Monthly Archives: March 2012

Russian Civil War game

The Reds surge forward on their left flank

Larry Reeves and Sean Pitts discuss strategy
The White players at the start of the game
The Reds’ right flank
Finally the Reds find a crossing spot!
“River Cards” – Bad luck for the Reds
The Red Center of the field
Red forces push forward into the center
The Reds left flank

We played this game using a very modified version of our “Forward Comrades” rule set on March 17, 2012 at Jay Stribling’s home in Jackson MS.  I had not been satisfied with the sequence of action that we had used in previous games, so I modified the rules to use a sequence very similar to Larry Brom’s The Sword and the Flame rules set.

The troops were my 15mm RCW armies.  They are a mix of Peter Pig, Minifigs WWI and Irregular miniature figures.  I began collecting these quite a long time ago.  Previous games used our “Red and White” rules, available on our web site.

White forces enter a woods

The premise of the game was a Red attack.  The reds had two more infantry units and one more cavalry unit.  In addition, they had two turns fire support from the heavy guns of an armored train off the game table to their rear.  I think that the sequence of action went well, but it was too hard to kill units.  There was not quite enough fire power and units just hung on forever.

Before we play this again (and we will, this summer) I will increase the firepower of the machine guns and require a rally roll for falling back units when they attempt to move for the first time after a morale failure.  If you would like a copy of the rules that we used (as yet untitled) please contact me at jstribl_jackson (at)  yahoo dot com.  I will sent the rules as a word attachment to my reply.  Please specify “untitled RCW rules.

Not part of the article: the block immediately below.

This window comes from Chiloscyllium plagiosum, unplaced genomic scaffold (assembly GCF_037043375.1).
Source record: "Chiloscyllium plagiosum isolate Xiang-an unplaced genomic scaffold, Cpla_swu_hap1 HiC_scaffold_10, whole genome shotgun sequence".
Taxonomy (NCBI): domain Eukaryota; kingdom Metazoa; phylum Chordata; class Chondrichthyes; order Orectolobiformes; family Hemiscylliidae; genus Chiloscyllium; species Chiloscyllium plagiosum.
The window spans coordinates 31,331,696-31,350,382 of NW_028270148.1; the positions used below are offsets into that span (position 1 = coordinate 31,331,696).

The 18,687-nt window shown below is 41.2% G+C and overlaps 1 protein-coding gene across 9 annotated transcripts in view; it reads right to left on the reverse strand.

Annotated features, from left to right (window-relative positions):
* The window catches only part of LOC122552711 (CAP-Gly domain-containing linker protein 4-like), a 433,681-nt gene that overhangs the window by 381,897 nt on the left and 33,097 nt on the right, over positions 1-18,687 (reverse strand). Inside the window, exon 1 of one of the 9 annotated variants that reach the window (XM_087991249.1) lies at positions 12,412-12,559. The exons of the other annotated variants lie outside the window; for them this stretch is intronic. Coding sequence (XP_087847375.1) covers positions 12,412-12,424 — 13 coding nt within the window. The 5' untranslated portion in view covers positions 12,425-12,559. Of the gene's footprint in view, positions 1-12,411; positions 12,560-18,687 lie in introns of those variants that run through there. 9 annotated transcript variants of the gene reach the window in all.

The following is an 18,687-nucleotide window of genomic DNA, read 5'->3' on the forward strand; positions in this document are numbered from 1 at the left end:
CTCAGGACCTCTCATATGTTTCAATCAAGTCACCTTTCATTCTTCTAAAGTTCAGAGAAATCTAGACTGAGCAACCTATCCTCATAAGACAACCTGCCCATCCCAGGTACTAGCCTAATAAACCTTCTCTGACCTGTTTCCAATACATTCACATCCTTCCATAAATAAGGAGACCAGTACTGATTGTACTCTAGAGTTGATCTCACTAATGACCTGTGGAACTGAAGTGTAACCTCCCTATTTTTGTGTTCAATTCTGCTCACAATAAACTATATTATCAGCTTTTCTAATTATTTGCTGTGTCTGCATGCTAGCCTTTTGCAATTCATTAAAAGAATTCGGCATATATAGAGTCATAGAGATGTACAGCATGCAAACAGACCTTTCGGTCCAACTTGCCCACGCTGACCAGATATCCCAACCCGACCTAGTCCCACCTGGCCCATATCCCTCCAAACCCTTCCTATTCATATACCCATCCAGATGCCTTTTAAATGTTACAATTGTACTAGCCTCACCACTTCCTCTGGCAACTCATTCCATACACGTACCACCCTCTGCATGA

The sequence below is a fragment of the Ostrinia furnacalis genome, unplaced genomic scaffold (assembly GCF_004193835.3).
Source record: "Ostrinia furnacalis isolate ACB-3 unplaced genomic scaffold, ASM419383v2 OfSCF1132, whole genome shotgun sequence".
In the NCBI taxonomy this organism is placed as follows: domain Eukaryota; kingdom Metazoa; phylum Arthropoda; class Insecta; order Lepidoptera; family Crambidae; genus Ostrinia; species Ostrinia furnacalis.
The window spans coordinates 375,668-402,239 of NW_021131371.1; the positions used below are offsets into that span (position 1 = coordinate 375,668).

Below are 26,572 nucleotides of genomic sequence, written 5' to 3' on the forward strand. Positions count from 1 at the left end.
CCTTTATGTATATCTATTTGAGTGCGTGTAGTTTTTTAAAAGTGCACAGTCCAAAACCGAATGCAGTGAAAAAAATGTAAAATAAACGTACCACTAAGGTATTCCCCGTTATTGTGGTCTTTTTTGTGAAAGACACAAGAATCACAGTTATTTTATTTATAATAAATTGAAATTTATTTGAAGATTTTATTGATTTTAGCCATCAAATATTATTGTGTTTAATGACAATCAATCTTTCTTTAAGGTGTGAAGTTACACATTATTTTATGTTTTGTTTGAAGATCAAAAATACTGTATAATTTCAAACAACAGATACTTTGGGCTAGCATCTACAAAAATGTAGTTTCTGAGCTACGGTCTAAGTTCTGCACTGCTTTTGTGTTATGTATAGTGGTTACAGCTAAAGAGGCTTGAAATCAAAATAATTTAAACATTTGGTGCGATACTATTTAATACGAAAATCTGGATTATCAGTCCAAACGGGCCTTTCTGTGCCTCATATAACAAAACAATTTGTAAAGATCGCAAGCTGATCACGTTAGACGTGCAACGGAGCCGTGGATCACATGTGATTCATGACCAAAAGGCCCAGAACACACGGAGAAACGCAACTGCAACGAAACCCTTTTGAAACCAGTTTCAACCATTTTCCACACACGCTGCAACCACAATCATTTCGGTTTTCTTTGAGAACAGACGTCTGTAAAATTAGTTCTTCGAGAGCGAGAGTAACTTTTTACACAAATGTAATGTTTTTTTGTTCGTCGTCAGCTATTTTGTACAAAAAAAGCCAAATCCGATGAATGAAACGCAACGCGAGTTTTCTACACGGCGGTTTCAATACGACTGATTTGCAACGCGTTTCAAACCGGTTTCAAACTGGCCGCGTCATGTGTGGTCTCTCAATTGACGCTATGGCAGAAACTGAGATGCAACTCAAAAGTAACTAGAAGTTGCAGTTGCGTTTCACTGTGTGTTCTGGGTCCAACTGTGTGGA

Battle of the Korea Strait (fictional 1905)

On Saturday, March 3, the Jackson Gamers met to continue their foray into the wonderful world of 1:2400 scale pre-Dreadnought naval gaming.  Jim had portions of his Russo-Japanese War fleets ready to meet in the Korea Strait.

This was a fictional encounter that pitted the Russian 1st and 2nd Pacific Squadrons sailing from Port Arthur against the Japanese Combined Fleet.  The premise was the the 2nd Pacific Squadron had reached an uncaptured Port Arthur without encountering the Japanese fleet.  Informed that troop reinforcements and supplies were being poured across the Sea of Japan to the Korean peninsula, the Russian sortied forth to disrupt the Japanese convoys.  But first they would have to get by the Japanese fleet.

The Russians initially had eight battleships, three armored cruisers, and one protected cruiser.  The Japanese had six battleships, five armored cruisers, and one protected cruiser.  Action was joined quickly.

The Russians were commanded by Sean with Travis and Phil commanding subordinate divisions.  The Japanese were commanded by Jay, with Roger and Bill commanding subordinate divisions.

We used a modified version (for pre-Dreadnoughts) of Travis’ Seas of Steel naval rules.

The Russian Pacific Fleet steams into view, lead by the 1st Cruiser Division (Phil), with the 1st Battle Division (Sean) to the right and the 2nd Battle Division (Travis) in the background.

The Japanese Combined Fleet steams into view, with the 1st Division (Jay) on the left, the 2nd Division (Roger) in the center and the 4th Division (Bill) on the right.

In the center, the Russian cruiser Rossiya catches fire from Japanese shells while in cruiser Bayan (background) has taken severe damage, all from fire by the Japanese 2nd Division.